Kerala High Court: P.V.Kunhikrishnan, J., criticized the decision of the District Level Authorization Committee for transplantation of Human Organs, wherein application of a person who came forward to donate his kidney to a needy patient was rejected because of his criminal antecedents. The Bench expressed,
“If this stand of the respondent is allowed, I apprehend that, the respondent will reject such applications for permission to donate organs even on the ground that, the donor is a murderer, thief, rapist, or involved in minor criminal offences.”
Observing that there were no provision provisions in Transplantation of Human Organs and Tissues Act, 1994 (‘Act 1994) and The Transplantation of Human Organs and Tissues Rules, 2014 (Rules 2014) to support the stand of the respondent, the Bench expressed its disgust stating,
“I hope, they will not reject the applications because the donor is a Hindu, Christian, Muslim, Sikh, or person in a lower caste after comparing with the religion and caste of the recipient.”
Petitioner 2, driver of petitioner 1 had sought approval for kidney donation as both the kidneys of petitioner 1 had spoiled and it needed urgent transplantation. However, the authorisation committee concerned rejected permission with the reasoning that, “the donor is involved in multiple criminal offences”. Noticeably, in earlier Rule 1994 there was a specific provision that says that a donor should not have any criminal antecedents. However, the said Rule was substituted by Rule 2014 and there was no such stipulation in the new Rule. The only embargo in Rule 2014 was that the donor should not be a drug addict.
In Shoukath Ali Pullikuyil v. the District Level Authorization Committee (2017(2) KLT 1062), the Court had observed that even a police verification report is not mandatory for taking a decision by the Authorisation Committee. The Court had held that,
“Police can only be or rather police should only be involved, if the Authorisation Committee doubts the genuineness of the claims or bona fides of the persons or genuineness and bona fides of the documents produced and not otherwise. Verification through police as a routine manner in all cases should generally be avoided. That would save time and harassment to already harassed people. The prime consideration being that, there is no commercialisation in matters of organ donation. The organization committee can surely discover those by various certificates and documents that it requires to be filed before decisions are taken. This should not be allowed to continue in the future.”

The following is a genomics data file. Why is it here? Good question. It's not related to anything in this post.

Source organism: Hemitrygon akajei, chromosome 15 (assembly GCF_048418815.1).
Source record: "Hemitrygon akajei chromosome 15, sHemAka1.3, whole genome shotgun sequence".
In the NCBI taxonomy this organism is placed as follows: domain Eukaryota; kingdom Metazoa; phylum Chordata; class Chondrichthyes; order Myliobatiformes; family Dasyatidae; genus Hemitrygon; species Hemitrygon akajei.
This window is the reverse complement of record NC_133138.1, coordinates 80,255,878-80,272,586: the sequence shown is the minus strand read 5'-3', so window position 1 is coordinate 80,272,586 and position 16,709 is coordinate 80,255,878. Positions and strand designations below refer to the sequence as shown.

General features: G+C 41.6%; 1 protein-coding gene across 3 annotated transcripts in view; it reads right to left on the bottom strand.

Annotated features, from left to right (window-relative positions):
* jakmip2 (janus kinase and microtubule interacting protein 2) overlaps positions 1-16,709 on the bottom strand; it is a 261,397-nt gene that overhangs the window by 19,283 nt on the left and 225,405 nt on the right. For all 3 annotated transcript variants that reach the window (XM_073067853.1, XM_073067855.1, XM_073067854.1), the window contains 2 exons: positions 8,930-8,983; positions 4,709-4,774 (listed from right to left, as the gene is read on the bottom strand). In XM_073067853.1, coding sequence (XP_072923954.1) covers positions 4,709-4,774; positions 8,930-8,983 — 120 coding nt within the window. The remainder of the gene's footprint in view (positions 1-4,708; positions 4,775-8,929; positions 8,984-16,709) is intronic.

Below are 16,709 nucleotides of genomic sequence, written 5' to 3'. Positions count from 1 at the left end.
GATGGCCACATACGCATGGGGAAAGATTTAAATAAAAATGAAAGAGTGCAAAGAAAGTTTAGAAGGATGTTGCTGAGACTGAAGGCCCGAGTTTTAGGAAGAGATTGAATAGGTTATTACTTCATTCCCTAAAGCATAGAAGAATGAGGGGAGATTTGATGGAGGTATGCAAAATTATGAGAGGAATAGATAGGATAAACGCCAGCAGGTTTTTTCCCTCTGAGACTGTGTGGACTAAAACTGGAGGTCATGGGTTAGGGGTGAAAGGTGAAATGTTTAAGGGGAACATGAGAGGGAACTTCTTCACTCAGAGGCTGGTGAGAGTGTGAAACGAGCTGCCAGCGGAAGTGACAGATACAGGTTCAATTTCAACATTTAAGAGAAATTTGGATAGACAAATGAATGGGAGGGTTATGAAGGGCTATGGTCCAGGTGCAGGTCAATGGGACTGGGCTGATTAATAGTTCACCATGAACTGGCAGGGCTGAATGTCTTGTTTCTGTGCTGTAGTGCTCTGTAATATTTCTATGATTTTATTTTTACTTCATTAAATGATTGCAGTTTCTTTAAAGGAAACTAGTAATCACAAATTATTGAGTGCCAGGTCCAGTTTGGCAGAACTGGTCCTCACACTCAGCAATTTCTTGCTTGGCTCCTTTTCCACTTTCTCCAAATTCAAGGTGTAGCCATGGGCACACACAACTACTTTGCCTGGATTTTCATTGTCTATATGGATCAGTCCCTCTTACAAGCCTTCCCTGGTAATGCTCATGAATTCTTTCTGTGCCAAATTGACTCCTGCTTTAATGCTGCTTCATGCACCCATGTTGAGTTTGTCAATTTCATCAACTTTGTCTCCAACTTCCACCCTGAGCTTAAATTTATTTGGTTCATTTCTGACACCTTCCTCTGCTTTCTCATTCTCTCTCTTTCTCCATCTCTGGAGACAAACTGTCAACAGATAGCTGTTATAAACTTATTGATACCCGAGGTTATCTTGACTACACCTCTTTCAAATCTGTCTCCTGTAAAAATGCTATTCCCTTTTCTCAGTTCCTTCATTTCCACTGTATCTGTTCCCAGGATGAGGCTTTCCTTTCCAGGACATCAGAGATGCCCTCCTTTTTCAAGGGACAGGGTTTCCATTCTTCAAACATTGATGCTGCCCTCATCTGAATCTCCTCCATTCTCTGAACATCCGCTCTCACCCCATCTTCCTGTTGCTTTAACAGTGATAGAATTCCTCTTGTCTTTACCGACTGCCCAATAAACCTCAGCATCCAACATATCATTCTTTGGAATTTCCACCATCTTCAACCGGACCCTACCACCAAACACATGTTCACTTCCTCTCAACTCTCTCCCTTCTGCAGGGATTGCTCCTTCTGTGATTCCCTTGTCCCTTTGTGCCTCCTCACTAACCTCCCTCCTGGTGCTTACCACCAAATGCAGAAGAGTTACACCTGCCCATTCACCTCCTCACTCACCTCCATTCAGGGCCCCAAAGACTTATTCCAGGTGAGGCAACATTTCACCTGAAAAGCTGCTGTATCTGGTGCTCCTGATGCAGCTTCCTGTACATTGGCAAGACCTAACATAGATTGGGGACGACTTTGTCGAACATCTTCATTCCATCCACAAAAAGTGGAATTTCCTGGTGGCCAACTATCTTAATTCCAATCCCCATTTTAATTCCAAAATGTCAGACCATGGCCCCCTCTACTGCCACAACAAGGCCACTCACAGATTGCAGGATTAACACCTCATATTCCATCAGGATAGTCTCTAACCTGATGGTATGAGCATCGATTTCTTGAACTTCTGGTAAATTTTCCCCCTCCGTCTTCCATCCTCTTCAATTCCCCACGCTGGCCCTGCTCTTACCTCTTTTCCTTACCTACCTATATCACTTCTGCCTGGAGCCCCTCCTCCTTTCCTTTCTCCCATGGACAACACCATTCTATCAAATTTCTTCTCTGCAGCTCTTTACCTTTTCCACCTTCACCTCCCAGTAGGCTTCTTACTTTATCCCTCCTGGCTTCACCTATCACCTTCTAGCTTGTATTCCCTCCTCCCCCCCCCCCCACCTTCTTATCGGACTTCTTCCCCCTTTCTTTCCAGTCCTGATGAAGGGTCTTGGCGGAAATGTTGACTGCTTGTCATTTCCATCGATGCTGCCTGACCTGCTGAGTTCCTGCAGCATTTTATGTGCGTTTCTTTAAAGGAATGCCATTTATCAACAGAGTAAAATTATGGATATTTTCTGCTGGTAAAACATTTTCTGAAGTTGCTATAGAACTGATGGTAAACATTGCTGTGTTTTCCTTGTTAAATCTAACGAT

Observing that the only intention of the Legislature was to prevent commercial dealings in human organs and tissues, the Bench opined that there was no logic to the finding of the committee for rejecting the application. If the reasoning of the authority is accepted, the only conclusion that is possible about such reasoning of the Authorisation Committee is that the committee believes that the criminal behaviour of the donor will percolate to the person who accepts the organs! What sort of reasoning is this? No person with common sense can agree with the same. Calling the reasons for refusal flimsy, the Bench stated that the Authorisation Committee could not go beyond their jurisdiction and reject the application as
“There is no organ in the human body like a criminal kidney or criminal liver or criminal heart! There is no difference between the organ of a person without a criminal antecedent and the organ of a person who has no criminal antecedents.”
Hence, the Bench held that if there was no evidence to show that there was no commercial dealing, pragmatism should overtake technicalities, because a man was on death bed. The State government was directed to issue appropriate orders directing all the authorities concerned to convene meetings to consider the applications submitted as per Act 1994 and Rule 2014, as expeditiously as possible, at any rate, within one week from the date of receipt of such applications and mention the reason in cases of delay in convening the meeting within one week.
In the light of the above, the rejection order was set aside and the matter was remanded to the authority for reconsideration. [Radhakrishna Pillai v. District Level Authorization Committee for Transplantation of Human Organs, WP(C) No. 16216 of 2021, decided on 27-08-2021]
Kamini Sharma, Editorial Assistant has reported this brief.
For the Petitioners: Advocate C.M.Mohammed Iquabal
For the Respondent: Sr. G. P. Deepa Narayanan